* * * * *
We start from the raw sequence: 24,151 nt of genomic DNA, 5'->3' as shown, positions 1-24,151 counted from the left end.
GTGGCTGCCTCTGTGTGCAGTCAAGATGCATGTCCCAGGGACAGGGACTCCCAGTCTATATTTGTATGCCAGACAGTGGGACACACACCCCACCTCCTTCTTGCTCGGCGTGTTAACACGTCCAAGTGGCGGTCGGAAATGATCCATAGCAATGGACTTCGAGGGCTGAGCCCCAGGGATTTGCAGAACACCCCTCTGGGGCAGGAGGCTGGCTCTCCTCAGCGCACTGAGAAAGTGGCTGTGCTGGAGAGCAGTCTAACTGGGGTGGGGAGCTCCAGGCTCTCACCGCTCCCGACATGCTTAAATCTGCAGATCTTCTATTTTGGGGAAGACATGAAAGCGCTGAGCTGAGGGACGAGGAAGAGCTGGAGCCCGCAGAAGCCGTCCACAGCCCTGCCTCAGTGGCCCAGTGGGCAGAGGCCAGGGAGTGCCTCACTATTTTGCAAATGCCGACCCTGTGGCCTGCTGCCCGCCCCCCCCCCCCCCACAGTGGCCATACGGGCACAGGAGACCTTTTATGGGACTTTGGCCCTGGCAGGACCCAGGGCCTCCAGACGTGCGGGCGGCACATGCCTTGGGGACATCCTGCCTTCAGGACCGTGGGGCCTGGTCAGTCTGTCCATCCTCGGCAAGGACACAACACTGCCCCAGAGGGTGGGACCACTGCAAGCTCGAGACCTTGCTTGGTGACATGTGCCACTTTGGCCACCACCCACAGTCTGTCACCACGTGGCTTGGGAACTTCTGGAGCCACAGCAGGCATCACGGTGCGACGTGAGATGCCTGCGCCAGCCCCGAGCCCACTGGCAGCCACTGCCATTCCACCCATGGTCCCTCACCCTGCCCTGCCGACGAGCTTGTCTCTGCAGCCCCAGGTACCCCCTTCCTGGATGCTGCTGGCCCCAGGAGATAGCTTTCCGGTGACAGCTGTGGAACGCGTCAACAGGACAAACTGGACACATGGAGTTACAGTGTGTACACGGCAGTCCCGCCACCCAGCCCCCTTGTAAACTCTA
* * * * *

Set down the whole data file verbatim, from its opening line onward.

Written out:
We start from the raw sequence: 24,151 nt of genomic DNA, 5'->3' as shown, positions 1-24,151 counted from the left end.
GTGGCTGCCTCTGTGTGCAGTCAAGATGCATGTCCCAGGGACAGGGACTCCCAGTCTATATTTGTATGCCAGACAGTGGGACACACACCCCACCTCCTTCTTGCTCGGCGTGTTAACACGTCCAAGTGGCGGTCGGAAATGATCCATAGCAATGGACTTCGAGGGCTGAGCCCCAGGGATTTGCAGAACACCCCTCTGGGGCAGGAGGCTGGCTCTCCTCAGCGCACTGAGAAAGTGGCTGTGCTGGAGAGCAGTCTAACTGGGGTGGGGAGCTCCAGGCTCTCACCGCTCCCGACATGCTTAAATCTGCAGATCTTCTATTTTGGGGAAGACATGAAAGCGCTGAGCTGAGGGACGAGGAAGAGCTGGAGCCCGCAGAAGCCGTCCACAGCCCTGCCTCAGTGGCCCAGTGGGCAGAGGCCAGGGAGTGCCTCACTATTTTGCAAATGCCGACCCTGTGGCCTGCTGCCCGCCCCCCCCCCCCCCACAGTGGCCATACGGGCACAGGAGACCTTTTATGGGACTTTGGCCCTGGCAGGACCCAGGGCCTCCAGACGTGCGGGCGGCACATGCCTTGGGGACATCCTGCCTTCAGGACCGTGGGGCCTGGTCAGTCTGTCCATCCTCGGCAAGGACACAACACTGCCCCAGAGGGTGGGACCACTGCAAGCTCGAGACCTTGCTTGGTGACATGTGCCACTTTGGCCACCACCCACAGTCTGTCACCACGTGGCTTGGGAACTTCTGGAGCCACAGCAGGCATCACGGTGCGACGTGAGATGCCTGCGCCAGCCCCGAGCCCACTGGCAGCCACTGCCATTCCACCCATGGTCCCTCACCCTGCCCTGCCGACGAGCTTGTCTCTGCAGCCCCAGGTACCCCCTTCCTGGATGCTGCTGGCCCCAGGAGATAGCTTTCCGGTGACAGCTGTGGAACGCGTCAACAGGACAAACTGGACACATGGAGTTACAGTGTGTACACGGCAGTCCCGCCACCCAGCCCCCTTGTAAACTCTA